The Importance of Nature Study in a Charlotte Mason Education
“Out-of-door nature-study lays the foundation for science.” (vol. 3, pg. 281), Charlotte Mason
Charlotte Mason advocated that a child spend hours in the out-of-doors daily to get fresh air, exercise, explore, make observations, and play. But one half a day weekly was reserved for intentional nature study in her schools. Intentional Nature Study meant an afternoon where children observed closely, identified, and recorded their nature observations in a journal. It sound idealistic, doesn’t it? She was a teacher – she had help with the laundry, cleaning, shopping, training, and even with teaching. Surely this is one subject that could be relegated to the turn of the century past???
It seems too simple – an observant walk that points out things of interest in Nature and recording it in a journal – to be considered a Serious School Subject. And yet, Charlotte Mason wrote many things about why we should start pointing out and observing many different thing in nature when our children are very young. She said:
“It would be well if we all persons in authority, parents and all who act for parents, could make up our minds that there is no sort of knowledge to be got in these early years so valuable to children as that which they get for themselves of the world they live in. Let them once get touch with Nature, and a habit is formed which will be a source of delight through life. We were all meant to be naturalists, each in his degree, and it is inexcusable to live in a world so full of the marvels of plant and animal life and to care for none of these things.” (vol.1, pg. 61)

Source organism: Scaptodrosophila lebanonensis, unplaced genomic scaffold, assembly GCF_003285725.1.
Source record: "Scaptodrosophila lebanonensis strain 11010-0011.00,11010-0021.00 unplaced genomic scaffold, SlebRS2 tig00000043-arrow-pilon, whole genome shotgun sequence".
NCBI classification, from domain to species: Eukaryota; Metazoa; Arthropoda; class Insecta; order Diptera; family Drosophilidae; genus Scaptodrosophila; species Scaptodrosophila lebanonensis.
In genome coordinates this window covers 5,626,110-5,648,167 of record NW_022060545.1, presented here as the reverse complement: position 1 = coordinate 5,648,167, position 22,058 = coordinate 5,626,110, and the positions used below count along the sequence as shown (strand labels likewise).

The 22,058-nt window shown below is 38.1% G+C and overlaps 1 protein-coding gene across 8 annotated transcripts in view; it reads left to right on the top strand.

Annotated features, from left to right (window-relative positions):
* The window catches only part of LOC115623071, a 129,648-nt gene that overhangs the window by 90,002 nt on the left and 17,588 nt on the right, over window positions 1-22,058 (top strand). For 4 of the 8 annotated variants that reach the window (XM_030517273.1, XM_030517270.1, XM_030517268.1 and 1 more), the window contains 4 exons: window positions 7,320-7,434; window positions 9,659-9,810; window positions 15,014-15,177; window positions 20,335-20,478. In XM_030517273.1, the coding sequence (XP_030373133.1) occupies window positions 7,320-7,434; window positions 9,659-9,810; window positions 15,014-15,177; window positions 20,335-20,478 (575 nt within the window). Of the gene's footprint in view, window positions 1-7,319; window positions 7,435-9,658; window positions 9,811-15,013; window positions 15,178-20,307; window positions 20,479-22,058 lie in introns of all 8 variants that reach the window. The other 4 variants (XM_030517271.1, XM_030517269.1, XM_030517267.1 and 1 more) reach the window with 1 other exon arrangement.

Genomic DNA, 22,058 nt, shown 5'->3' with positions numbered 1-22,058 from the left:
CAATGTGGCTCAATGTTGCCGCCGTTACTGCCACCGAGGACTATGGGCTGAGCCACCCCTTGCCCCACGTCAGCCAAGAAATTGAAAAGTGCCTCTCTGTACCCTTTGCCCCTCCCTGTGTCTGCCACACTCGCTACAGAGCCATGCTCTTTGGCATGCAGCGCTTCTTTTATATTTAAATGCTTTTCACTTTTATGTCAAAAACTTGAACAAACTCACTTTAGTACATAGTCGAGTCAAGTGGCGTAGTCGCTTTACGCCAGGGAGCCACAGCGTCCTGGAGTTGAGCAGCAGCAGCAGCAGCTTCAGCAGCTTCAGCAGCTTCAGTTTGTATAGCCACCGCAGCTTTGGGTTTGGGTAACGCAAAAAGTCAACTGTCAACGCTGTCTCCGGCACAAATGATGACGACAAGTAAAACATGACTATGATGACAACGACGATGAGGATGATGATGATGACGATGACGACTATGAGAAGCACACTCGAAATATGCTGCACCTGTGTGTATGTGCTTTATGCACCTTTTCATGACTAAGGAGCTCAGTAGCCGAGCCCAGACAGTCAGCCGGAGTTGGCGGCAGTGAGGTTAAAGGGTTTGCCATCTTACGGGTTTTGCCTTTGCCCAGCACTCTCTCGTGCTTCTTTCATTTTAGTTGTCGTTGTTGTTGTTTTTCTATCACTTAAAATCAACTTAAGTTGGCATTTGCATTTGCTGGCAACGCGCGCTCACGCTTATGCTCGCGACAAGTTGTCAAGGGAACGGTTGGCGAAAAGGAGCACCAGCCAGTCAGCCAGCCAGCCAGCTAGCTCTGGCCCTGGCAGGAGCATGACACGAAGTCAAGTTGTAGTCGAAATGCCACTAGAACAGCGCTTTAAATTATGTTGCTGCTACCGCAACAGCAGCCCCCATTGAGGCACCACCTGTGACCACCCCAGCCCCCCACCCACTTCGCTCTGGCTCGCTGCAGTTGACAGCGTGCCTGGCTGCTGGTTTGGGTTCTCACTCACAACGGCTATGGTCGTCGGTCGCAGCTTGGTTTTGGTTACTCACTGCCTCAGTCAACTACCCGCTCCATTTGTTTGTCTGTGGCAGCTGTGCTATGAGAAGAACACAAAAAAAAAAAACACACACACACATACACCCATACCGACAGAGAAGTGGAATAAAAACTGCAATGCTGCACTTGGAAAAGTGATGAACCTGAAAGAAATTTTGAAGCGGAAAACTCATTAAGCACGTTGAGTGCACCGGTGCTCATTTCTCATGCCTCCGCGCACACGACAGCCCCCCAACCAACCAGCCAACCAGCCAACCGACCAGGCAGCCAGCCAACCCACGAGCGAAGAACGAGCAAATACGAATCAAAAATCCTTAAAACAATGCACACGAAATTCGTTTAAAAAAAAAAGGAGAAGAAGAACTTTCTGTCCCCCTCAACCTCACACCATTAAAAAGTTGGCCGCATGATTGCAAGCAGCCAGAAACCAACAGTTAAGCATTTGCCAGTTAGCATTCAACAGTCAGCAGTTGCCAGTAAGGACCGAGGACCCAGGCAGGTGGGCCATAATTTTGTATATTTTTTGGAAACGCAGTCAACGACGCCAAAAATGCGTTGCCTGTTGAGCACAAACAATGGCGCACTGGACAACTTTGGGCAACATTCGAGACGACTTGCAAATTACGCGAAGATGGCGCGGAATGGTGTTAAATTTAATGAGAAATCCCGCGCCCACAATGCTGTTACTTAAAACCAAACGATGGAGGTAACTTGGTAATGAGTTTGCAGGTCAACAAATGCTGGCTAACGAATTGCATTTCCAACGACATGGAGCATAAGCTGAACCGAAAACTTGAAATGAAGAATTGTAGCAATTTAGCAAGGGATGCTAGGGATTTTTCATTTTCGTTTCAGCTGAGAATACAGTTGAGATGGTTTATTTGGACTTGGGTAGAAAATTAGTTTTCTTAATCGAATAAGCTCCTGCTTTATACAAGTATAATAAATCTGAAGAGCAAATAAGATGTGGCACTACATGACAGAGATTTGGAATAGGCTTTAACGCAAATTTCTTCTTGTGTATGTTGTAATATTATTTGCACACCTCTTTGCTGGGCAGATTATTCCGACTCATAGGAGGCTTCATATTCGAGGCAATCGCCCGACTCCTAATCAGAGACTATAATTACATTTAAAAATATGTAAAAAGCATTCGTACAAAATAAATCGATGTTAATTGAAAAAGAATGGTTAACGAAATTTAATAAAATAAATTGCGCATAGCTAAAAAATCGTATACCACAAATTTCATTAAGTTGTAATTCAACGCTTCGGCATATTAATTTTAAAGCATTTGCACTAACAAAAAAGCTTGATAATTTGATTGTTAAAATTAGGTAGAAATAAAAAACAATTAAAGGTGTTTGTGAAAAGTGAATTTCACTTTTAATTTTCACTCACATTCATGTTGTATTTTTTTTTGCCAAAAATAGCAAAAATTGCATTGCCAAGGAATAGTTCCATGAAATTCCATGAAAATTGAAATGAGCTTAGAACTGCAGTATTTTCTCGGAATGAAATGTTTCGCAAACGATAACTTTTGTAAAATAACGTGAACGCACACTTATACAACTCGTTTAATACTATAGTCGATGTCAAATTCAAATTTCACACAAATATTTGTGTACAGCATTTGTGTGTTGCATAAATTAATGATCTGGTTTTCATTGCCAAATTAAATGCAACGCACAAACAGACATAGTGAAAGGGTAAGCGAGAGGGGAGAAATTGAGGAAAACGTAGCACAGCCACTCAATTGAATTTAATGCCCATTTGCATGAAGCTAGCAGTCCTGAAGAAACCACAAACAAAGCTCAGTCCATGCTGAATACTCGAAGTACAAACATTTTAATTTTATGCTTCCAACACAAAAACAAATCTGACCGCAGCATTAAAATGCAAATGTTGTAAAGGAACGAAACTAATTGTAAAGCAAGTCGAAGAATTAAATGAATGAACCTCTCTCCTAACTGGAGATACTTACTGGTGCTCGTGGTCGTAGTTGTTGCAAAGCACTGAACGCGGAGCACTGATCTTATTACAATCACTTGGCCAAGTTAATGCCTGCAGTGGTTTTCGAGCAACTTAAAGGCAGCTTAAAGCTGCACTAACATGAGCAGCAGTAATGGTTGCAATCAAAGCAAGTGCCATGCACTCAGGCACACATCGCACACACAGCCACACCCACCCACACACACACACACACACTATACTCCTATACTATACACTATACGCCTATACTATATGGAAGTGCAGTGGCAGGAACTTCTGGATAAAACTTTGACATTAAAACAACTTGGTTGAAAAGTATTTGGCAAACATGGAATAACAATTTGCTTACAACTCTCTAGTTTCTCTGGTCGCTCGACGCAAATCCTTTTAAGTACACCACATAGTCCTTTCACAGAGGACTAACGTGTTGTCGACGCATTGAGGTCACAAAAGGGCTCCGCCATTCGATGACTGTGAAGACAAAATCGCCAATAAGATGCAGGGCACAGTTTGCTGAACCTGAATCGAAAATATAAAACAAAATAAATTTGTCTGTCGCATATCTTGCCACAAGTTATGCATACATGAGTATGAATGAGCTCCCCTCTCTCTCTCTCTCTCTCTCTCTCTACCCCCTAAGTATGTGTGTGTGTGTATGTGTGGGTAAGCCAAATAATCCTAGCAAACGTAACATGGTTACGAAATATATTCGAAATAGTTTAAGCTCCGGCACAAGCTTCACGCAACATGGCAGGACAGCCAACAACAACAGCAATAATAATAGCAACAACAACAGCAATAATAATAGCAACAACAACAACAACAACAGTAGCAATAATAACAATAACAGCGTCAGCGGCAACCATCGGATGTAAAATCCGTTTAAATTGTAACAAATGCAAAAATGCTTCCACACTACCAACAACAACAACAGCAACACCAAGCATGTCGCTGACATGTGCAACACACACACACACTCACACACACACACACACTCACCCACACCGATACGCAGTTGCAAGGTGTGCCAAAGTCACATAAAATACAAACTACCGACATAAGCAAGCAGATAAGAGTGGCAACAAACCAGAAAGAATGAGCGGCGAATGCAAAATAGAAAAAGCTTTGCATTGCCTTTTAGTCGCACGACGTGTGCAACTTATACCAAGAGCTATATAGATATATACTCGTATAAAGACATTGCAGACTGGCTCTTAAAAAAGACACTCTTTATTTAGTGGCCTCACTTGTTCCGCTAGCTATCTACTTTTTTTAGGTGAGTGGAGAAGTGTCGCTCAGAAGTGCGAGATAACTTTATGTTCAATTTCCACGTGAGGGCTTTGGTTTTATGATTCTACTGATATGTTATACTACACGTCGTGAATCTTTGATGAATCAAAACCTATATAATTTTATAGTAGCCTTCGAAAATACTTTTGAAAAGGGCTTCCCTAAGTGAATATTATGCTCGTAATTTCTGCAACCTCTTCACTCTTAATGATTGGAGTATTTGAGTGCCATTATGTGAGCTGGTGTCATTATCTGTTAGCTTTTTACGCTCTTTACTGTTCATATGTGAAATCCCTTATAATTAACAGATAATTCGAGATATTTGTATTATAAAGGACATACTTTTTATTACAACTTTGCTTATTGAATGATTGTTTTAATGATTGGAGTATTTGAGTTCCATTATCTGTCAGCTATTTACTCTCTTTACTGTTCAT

“… Nature teaches so gently, so gradually, so persistently, that he is never overdone, but goes on gathering little stores of knowledge about whatever comes before him.” (vol.1, pg. 66)
“And this is the process the child should continue for the first few years of his life. Now is the storing time which should be spent in laying up images of things familiar. By-and-by he will have to conceive of things he has never seen: how can he do it except by comparison with things he has seen and knows? By-and-by he will be called upon to reflect, understand, reason; what material will he have, unless he has a magazine of facts to go upon? The child who has been made to observe how high in the heavens the sun is at noon on a summer’s day, how low at noon on a day in mid-winter, is able to conceive of the great heat of the tropics under a vertical sun, and to understand the climate of a place depends greatly upon the mean height the sun reaches above the horizon.” (vol.1, pg.66)
“That the child should be taken daily, if possible, to scenes––moor or meadow, park, common, or shore––where he may find new things to examine, and so add to his store of real knowledge. That the child’s observation should be directed to flower or boulder, bird or tree; that, in fact, he should be employed in gathering the common information which is the basis of scientific knowledge.” (vol.1, pg. 178)
Upon reading Hours in the Out of Doors: A Charlotte Mason Nature Study Handbook by Karen Smith and Sonya Shafer of Simply Charlotte Mason (a collection of Charlotte’s own words about Nature Study) and beginning to read her works for myself, my attitude started to change and I began to “catch the vision” and get excited.
A simple plan to intentionally go on a Nature Walk twice a week – varying our routes occasionally – has turned into my family’s favorite subject. My sweet children beg to go on an adventure. We see things. We enjoy them. We talk. We laugh. We marvel at the beauty. We come home as friends and companions – happy and refreshed physically, emotionally, mentally and spiritually. Intentional Nature Study as part of our homeschool studies has revolutionized our Science classes, enriched our family relationships, and captured our interest in, for, and about the magnificent wonder of God’s creations.
You can see the other posts in the series here: